It’s been awhile since I reviewed any political books here on the Hub. The last time was this time a year ago when I surveyed what were then the latest books on the Trump presidency (at one point in 2021, 3 of the top 6 New York Times bestselling books were on Trump: see here).
I occasionally wade in on this topic on the grounds that investors need to be on top of this seemingly unique political situation. That’s despite the fact that when Trump first won his shock victory in 2016, markets briefly cratered, only to quickly recover.
The particular pair of mini-reviews below has no real financial angle but you can see I explicitly covered that a few years ago in a MoneySense column that evaluated the implications of the Trump presidency for the Boomers’ collective retirements: see here.
Over the long weekend, I finished reading two recently published books that some may find of interest, whose covers are illustrated on this blog. One is Thank You for Your Servitude, Mark Leibovich’s entertaining summary of all the Republican enablers who made the Trump presidency possible in the first place, and may yet facilitate a dreaded second term. The other is This Will Not Pass [Simon & Schuster) by Jonathan Martin and Alexander Burns, subtitled Trump, Biden, and the Battle for America’s Future. The co-authors are both New York Times writers and CNN political analysts, neither known as MAGA-friendly outlets.
Save your money and borrow these from the library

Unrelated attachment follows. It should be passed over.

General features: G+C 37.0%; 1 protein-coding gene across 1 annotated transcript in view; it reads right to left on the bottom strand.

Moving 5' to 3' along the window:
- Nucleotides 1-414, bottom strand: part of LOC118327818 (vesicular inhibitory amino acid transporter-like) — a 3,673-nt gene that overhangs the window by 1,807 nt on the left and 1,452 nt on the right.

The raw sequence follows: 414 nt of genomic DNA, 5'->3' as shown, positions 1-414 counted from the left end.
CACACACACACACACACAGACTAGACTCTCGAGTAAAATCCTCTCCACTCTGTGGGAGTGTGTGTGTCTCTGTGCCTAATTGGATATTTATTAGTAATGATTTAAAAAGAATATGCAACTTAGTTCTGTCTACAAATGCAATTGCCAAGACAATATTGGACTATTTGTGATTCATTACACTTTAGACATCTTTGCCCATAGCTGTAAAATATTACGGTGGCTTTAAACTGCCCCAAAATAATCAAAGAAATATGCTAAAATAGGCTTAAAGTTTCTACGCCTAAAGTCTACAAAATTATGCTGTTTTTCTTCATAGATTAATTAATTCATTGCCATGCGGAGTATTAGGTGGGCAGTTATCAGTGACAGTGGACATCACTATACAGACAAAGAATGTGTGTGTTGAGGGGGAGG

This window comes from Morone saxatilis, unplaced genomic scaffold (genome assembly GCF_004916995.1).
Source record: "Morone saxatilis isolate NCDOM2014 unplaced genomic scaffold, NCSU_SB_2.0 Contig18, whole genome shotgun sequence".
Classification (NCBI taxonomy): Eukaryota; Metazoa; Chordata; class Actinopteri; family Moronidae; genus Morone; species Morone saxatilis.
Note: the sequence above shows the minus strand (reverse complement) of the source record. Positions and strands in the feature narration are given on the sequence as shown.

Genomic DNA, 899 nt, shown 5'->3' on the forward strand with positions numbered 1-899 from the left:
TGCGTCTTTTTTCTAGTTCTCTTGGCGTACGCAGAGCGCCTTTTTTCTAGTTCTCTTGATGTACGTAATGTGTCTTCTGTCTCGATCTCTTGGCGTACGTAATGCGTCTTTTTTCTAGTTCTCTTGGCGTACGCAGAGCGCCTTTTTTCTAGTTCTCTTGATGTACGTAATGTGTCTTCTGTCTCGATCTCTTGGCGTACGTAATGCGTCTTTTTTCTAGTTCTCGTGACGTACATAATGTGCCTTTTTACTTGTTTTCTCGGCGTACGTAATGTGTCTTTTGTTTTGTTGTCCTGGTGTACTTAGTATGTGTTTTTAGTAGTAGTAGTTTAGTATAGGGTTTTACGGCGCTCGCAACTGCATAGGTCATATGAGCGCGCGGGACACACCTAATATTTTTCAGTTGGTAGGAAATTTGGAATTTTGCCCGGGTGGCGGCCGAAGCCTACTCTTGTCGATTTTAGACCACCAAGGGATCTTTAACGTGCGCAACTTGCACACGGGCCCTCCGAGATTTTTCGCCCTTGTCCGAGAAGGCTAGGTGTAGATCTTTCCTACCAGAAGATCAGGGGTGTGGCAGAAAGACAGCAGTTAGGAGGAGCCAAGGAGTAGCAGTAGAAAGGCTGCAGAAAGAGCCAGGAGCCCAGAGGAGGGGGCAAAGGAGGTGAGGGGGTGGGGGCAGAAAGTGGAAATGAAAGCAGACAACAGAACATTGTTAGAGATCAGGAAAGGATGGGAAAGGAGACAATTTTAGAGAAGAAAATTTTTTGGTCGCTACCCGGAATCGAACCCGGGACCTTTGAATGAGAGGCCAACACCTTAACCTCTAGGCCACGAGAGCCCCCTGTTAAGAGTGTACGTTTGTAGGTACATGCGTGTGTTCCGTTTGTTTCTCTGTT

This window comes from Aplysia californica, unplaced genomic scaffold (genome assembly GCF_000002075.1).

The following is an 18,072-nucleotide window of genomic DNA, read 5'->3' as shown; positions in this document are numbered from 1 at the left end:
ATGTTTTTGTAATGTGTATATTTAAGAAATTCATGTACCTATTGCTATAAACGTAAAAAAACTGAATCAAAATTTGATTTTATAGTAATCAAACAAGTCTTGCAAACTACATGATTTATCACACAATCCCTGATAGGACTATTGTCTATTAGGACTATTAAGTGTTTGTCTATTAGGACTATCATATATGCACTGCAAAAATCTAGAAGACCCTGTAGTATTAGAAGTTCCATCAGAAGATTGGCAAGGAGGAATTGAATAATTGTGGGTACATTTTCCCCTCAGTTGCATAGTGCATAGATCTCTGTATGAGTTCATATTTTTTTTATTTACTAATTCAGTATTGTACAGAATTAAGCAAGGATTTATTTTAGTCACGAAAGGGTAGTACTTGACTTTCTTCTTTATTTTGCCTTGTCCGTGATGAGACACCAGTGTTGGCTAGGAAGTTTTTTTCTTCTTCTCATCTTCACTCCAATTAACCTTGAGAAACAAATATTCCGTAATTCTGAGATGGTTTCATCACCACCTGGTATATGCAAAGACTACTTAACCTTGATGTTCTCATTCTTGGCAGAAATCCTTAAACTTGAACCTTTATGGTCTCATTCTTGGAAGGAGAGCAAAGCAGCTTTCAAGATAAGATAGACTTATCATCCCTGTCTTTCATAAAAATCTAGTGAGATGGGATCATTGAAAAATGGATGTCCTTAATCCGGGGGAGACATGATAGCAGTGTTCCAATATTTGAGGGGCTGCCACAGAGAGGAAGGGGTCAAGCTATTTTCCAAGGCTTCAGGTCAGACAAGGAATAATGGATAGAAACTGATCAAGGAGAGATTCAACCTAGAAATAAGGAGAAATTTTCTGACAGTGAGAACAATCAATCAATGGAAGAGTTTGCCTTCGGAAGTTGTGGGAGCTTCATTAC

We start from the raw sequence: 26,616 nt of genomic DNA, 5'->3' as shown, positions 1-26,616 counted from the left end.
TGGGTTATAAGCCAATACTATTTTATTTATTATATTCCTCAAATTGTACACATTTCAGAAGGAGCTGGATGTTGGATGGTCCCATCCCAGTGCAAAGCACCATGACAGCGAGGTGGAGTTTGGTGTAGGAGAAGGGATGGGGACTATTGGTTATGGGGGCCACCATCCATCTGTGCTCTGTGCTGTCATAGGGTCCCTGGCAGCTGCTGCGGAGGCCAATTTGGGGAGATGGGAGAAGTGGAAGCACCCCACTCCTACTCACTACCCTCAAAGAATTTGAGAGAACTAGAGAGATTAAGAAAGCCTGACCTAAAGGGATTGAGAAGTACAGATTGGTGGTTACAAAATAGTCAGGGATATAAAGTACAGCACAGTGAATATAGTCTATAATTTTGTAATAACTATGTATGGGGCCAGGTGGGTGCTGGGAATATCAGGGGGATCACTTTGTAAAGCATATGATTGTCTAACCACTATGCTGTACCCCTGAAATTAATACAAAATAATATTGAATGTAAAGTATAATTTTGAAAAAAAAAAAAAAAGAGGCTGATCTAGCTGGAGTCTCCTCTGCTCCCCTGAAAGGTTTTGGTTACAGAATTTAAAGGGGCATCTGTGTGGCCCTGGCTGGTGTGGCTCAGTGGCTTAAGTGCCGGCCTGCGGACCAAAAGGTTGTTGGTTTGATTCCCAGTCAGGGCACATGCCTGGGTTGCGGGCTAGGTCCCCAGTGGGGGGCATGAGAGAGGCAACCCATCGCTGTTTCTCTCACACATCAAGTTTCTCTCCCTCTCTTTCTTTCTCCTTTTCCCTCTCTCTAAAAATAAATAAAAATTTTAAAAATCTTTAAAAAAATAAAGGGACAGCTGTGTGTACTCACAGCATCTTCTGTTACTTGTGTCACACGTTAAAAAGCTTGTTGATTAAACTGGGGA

I might add that, despite being an author myself, I generally refuse to buy any of these US political books: I either read ebooks from the Toronto Library’s excellent Libby app, or download ebooks or audio books from the paid SCRIBD service. Libby often involves waiting a few weeks or months for popular bestsellers; however, if you can read quickly, you may be able to luck into the occasional Skip the Line service, which lasts only a single week. SCRIBD sometimes has books not yet on Libby, often in audio format, and unlike the library, you can keep them beyond the normal three-week limit.
There’s been a fair bit of press and YouTube clips on both these books. Formerly with the New York Times, Leibovich is perhaps best known for his bestselling This Town, about 21st century Washington. Thank You for Your Servitude [Penguin Press, New York, 2022] is subtitled Donald Trump’s Washington and the Price of Submission. While the author admits that many of the anecdotes will be all too familiar to anyone following the daily press, he manages to provide a fresh perspective on them while simultaneously apologizing for making readers relive the worst of these moments. Many of them center around Trump’s Washington-based Trump Hotel, which is where the book begins and ends. There you meet such familiar characters as Rudy Giuliani, Reince Priebus, Kevin McCarthy, Mitch O’Connell, William Barr, Jeff Sessions, Lindsay Graham, Marjorie Taylor Greene, Kellyanne Conway and the whole sordid collection of Trump toadies and sycophants, or the so-called MAGAts.
One early chapter is entitled “The Joke,” which apparently is how even how Trump’s closest enablers seem to view his rise to the top of the political pyramid:
It would be risky, obviously, for a Republican member of Congress to declare, explicitly, that “Donald Trump is a complete ignoramus,” even though that’s what they really believed. But none of this had to be spoken because the truth of this scam, or “joke,” was fully evident inside the club …. Everyone … got the joke.
Covers Ukraine invasion but not January 6th hearings
The book is recent enough that it includes an epilogue about the Russian invasion of Ukraine in February. The book ends on a despairing note of pessimism about the prospects of anyone stopping Trump in 2024. Of course, it was published months before this summer’s high-profile January 6th hearings, nor does he spend much time addressing any of the other multiple investigations into Trump’s businesses and political shenanigans.